El Medio firefighters put in last day at Oroville station – Chico Enterprise-Record


OROVILLE — Friday was about as common a day as the firefighters of El Medio Fire Protection District had.

There was an early call out. Coming back, they responded to a person having a stroke. The station’s television was on by late morning and men kicked back in recliners, listening to the scanner.

Except Friday was the station’s last day of operation. At 8 a.m. Saturday, the doors at 3515 Myers St. were to be be permanently locked.

Firefighters on duty Friday called it a sad day for them and for the community.

“You don’t get in this business for the money,” said firefighter Jeff Gamble on Friday.

But it was money putting them out of business.

The station, a tax-funded special district, was to be closed because a tax measure floated on the November ballot failed. While 50 percent of those who voted supported it, the measure needed 66.6 percent in favor to pass.

The area will be covered by Oroville Fire Department and Cal Fire-Butte County.

Gamble, who lives in Yuba City, has been at the fire station for 14 years. Brenden Perez has been there 11, and Otutoa Afu 2 years.

At some point over the course of an hour they all called it a “sad” day, not only because it was their last day of work, but because of community impact.

Not having the El Medio station means a longer response time for Oroville Fire and Cal Fire-Butte County, which will divide the 2-square mile neighborhood in South Oroville.

“If it’s a stroke,” Gamble said, “the longer the time without help the more damage is done.”

Like other stations, El Medio’s six firefighters respond to fires, medical calls and even crimes.

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Tonya Ellsworth, who lives around the corner from the fire station, said she won’t feel as safe.

“It’s really terrible that this is happening,” she said Friday.

Parcel tax

While it was the community that didn’t support the parcel tax measure, the firefighters blame the board of directors for not doing enough to make the station’s precarious financial position more clear to the community.

“I just think the community wasn’t aware. They don’t even come to board meetings,” Gamble said.

But the small station with its two engines and water tender, are a huge part of the community, which responds to fundraising dinners and gives donations.

In turn, the station’s large engine bay is often the scene for events for the area. This week the Oroville Rescue Mission hosted a Christmas gift giveaway at the station, and for years it was the scene of a Mother’s Day ham dinner that the firefighters put on themselves.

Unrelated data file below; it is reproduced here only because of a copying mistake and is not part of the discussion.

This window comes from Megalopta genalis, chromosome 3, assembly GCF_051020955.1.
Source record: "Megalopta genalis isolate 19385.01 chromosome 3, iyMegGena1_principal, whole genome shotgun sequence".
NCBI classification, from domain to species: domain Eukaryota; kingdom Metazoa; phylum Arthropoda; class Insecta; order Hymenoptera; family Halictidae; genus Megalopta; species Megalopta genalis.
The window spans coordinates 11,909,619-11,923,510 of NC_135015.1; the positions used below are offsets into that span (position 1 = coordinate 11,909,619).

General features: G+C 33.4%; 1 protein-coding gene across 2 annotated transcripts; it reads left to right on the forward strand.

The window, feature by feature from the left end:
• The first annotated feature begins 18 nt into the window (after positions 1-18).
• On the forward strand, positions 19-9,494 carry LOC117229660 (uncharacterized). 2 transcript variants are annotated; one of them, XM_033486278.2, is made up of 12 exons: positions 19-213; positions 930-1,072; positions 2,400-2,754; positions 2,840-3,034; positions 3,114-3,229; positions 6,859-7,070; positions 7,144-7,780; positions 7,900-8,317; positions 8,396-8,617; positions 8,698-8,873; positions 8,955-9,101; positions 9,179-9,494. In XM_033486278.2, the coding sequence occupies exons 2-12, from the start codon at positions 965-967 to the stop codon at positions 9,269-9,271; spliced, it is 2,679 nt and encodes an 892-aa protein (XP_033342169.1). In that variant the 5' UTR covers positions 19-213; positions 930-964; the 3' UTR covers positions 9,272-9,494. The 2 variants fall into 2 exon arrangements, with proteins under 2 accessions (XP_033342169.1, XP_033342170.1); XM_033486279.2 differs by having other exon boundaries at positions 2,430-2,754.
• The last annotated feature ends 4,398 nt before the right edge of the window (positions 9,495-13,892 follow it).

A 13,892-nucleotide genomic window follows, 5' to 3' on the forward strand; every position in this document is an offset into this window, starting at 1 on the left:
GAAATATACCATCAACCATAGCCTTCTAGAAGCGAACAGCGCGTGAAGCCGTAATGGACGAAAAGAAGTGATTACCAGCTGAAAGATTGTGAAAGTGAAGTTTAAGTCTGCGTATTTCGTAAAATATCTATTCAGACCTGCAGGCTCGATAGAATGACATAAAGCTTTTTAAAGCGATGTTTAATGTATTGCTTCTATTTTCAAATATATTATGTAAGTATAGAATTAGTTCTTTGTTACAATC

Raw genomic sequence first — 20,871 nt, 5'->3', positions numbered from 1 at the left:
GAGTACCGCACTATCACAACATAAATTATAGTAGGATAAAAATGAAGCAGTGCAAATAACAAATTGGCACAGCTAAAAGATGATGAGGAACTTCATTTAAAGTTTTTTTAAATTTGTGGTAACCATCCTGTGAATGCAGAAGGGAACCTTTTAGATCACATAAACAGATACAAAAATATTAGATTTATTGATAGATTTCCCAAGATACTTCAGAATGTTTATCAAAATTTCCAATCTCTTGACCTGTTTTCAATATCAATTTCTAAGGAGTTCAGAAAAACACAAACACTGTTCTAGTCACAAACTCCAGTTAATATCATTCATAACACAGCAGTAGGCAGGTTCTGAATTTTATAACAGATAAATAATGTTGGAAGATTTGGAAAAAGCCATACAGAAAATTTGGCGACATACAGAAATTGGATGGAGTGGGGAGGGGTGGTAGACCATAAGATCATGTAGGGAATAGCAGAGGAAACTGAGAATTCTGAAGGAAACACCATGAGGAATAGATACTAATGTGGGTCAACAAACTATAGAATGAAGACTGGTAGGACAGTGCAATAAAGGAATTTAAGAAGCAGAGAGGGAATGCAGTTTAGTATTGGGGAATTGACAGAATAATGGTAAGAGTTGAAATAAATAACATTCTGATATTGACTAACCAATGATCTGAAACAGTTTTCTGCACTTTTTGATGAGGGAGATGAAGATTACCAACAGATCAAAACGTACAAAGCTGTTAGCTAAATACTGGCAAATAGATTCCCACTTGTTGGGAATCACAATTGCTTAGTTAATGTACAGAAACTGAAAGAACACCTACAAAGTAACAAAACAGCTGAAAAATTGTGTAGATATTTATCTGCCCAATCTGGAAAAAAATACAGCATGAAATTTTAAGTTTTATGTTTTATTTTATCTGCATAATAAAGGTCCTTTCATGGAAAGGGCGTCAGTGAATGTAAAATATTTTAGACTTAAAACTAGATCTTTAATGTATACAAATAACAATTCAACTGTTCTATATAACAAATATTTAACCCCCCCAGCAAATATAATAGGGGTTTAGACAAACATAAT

Gamble told Friday of an autistic 12-year-old who loves everything fire department. The station had to close its bay doors at night because of theft and vagrants, but had it open this week, which enticed the boy to stop the family car and come in to take pictures of the engines.

The station is by no means shiny and polished. Furniture was donated by family members and friends. The firefighters raised the money to install new flooring, which they did themselves.

Gamble was among those who questioned how could a special district — created by the voters — be dissolved without voter approval.

He thought previous tax measures supporting the station might have been erased by the board in favor of Measure D, which basically would have put an annual parcel tax from $50 to $200 on all taxable real property in the district.

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“The public just thought ‘Another tax. No’,” Gamble said.

Measure D would have meant about $154,000 annually, according to board clerk Vanessa Burdette, who said she worries about the longer emergency response time and what it will mean to the community. She said on Tuesday that El Medio responds to about 1,700 to 2,000 calls a year, covering about 6,000 residents, which grew after the Camp Fire.

Among the problems facing the district, she said, is minimum wage increases, state mandates, equipment that needs maintenance and repair, along with overtime costs because vacancies weren’t able to be filled and overtime had to be paid.

“Overtime really eats away the budget,” she said Tuesday.

In a video posted on Facebook by Oroville News Live of the Dec. 9 board meeting, the board explained to a group of citizens that came out to fight for the station there was little that could be done.

Board members described the situation that was debt-ridden, having borrowed from the county, with old equipment in need of maintenance and repairs, and rising costs.

Asked for a comment this week, board Chair Dan Tiedemann referred this reporter to the station captain, who was not available.

Firefighters

Perez, who also lives in Yuba City, said he’ll be looking for a job, maybe with an ambulance company. Gamble, who said the firefighters make a little more than minimum wage, may have a tough time finding a job as a firefighter.

“Most of us have a second job because you can’t live on a firefighter’s wage.”

Perez noted that El Medio can fill in when other stations get called out, and its absence means that other stations will be spread thinner.

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